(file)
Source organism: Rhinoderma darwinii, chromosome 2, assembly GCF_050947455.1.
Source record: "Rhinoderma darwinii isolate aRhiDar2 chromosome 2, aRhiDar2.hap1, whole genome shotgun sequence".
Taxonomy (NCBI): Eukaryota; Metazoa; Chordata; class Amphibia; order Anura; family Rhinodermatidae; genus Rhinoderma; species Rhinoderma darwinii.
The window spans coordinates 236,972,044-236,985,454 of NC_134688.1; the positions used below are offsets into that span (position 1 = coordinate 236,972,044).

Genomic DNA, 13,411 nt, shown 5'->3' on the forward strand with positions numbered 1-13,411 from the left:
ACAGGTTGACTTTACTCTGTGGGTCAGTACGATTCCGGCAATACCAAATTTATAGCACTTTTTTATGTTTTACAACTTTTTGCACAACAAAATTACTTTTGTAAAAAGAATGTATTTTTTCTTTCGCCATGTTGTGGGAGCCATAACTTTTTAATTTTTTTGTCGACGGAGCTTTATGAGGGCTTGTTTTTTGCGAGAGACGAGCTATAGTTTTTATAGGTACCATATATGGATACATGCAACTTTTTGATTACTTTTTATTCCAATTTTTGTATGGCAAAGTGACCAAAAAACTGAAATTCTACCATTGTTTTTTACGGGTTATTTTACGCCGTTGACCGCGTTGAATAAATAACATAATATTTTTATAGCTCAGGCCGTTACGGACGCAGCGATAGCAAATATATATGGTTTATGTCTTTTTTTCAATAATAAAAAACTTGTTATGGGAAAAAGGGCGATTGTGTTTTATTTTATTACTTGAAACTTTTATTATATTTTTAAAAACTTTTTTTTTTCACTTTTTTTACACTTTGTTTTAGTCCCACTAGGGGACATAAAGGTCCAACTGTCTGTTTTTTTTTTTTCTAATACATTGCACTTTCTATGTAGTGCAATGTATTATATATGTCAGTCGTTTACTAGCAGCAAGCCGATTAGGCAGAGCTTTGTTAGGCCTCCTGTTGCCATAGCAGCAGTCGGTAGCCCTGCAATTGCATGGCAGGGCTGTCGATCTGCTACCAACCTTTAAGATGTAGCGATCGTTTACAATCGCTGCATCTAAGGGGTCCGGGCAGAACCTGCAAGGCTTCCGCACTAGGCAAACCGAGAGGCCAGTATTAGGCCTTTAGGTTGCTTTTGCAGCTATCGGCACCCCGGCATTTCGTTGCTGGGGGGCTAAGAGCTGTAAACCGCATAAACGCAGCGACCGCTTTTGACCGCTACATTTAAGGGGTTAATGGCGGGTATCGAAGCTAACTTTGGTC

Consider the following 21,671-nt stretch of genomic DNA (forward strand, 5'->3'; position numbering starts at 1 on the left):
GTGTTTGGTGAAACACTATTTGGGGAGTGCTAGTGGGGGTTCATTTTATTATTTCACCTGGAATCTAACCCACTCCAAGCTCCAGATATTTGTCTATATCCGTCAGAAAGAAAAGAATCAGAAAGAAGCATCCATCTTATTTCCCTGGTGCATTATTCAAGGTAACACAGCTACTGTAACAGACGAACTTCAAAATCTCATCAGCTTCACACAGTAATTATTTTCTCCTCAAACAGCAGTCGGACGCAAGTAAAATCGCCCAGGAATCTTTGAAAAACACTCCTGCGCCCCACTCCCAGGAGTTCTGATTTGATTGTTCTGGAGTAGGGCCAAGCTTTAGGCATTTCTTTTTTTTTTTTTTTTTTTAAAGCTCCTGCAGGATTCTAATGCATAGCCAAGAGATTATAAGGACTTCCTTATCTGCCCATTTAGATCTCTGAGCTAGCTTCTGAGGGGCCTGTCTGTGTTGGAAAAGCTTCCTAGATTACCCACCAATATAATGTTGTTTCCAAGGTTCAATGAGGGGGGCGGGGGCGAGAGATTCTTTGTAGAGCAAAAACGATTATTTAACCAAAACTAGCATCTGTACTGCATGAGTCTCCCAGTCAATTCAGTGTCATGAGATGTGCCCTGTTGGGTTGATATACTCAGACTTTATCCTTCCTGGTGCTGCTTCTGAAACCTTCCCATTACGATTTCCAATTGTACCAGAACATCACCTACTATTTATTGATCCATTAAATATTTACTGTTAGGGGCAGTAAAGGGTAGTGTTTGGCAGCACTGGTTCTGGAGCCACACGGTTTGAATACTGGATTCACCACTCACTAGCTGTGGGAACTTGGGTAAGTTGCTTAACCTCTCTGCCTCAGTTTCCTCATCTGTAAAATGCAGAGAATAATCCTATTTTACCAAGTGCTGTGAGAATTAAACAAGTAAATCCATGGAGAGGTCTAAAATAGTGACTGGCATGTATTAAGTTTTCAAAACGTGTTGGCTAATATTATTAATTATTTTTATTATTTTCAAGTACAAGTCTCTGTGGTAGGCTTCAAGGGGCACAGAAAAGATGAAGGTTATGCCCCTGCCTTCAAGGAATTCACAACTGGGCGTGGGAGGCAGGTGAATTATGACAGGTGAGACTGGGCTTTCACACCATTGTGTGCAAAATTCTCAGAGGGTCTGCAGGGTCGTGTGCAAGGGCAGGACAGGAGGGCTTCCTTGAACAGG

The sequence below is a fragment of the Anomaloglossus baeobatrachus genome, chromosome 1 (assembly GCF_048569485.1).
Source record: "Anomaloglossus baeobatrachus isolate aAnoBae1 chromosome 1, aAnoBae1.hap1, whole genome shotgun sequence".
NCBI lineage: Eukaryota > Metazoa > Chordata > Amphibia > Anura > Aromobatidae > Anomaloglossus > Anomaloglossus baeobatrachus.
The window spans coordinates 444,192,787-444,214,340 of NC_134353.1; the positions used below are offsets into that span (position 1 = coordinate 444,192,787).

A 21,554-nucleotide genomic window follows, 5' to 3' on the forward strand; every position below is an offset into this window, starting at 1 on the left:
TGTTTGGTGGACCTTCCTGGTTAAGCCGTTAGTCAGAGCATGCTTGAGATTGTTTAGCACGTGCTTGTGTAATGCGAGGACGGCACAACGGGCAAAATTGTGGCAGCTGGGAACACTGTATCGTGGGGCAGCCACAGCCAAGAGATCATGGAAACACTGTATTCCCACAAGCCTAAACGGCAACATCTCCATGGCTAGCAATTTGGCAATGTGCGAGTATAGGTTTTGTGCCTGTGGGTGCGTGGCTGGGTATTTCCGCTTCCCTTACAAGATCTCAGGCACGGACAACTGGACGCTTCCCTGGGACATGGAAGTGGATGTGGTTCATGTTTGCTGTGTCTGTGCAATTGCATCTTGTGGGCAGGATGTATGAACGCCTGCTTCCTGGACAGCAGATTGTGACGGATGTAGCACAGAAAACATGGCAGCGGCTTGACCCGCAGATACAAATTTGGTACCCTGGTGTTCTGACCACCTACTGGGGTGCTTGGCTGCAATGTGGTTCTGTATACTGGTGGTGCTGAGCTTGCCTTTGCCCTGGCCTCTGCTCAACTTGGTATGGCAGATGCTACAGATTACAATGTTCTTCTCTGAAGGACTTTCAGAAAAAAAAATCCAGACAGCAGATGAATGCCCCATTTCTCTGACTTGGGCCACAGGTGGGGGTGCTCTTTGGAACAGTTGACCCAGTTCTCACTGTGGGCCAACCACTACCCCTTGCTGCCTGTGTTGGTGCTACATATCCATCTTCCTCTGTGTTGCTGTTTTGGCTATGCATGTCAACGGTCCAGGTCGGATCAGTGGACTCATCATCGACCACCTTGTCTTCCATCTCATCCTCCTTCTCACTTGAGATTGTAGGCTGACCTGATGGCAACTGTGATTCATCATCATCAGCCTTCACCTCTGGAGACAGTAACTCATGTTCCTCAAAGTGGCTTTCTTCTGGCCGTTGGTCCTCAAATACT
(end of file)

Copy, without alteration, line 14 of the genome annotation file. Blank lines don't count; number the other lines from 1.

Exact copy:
TGTTTGGTGGACCTTCCTGGTTAAGCCGTTAGTCAGAGCATGCTTGAGATTGTTTAGCACGTGCTTGTGTAATGCGAGGACGGCACAACGGGCAAAATTGTGGCAGCTGGGAACACTGTATCGTGGGGCAGCCACAGCCAAGAGATCATGGAAACACTGTATTCCCACAAGCCTAAACGGCAACATCTCCATGGCTAGCAATTTGGCAATGTGCGAGTATAGGTTTTGTGCCTGTGGGTGCGTGGCTGGGTATTTCCGCTTCCCTTACAAGATCTCAGGCACGGACAACTGGACGCTTCCCTGGGACATGGAAGTGGATGTGGTTCATGTTTGCTGTGTCTGTGCAATTGCATCTTGTGGGCAGGATGTATGAACGCCTGCTTCCTGGACAGCAGATTGTGACGGATGTAGCACAGAAAACATGGCAGCGGCTTGACCCGCAGATACAAATTTGGTACCCTGGTGTTCTGACCACCTACTGGGGTGCTTGGCTGCAATGTGGTTCTGTATACTGGTGGTGCTGAGCTTGCCTTTGCCCTGGCCTCTGCTCAACTTGGTATGGCAGATGCTACAGATTACAATGTTCTTCTCTGAAGGACTTTCAGAAAAAAAAATCCAGACAGCAGATGAATGCCCCATTTCTCTGACTTGGGCCACAGGTGGGGGTGCTCTTTGGAACAGTTGACCCAGTTCTCACTGTGGGCCAACCACTACCCCTTGCTGCCTGTGTTGGTGCTACATATCCATCTTCCTCTGTGTTGCTGTTTTGGCTATGCATGTCAACGGTCCAGGTCGGATCAGTGGACTCATCATCGACCACCTTGTCTTCCATCTCATCCTCCTTCTCACTTGAGATTGTAGGCTGACCTGATGGCAACTGTGATTCATCATCATCAGCCTTCACCTCTGGAGACAGTAACTCATGTTCCTCAAAGTGGCTTTCTTCTGGCCGTTGGTCCTCAAATACT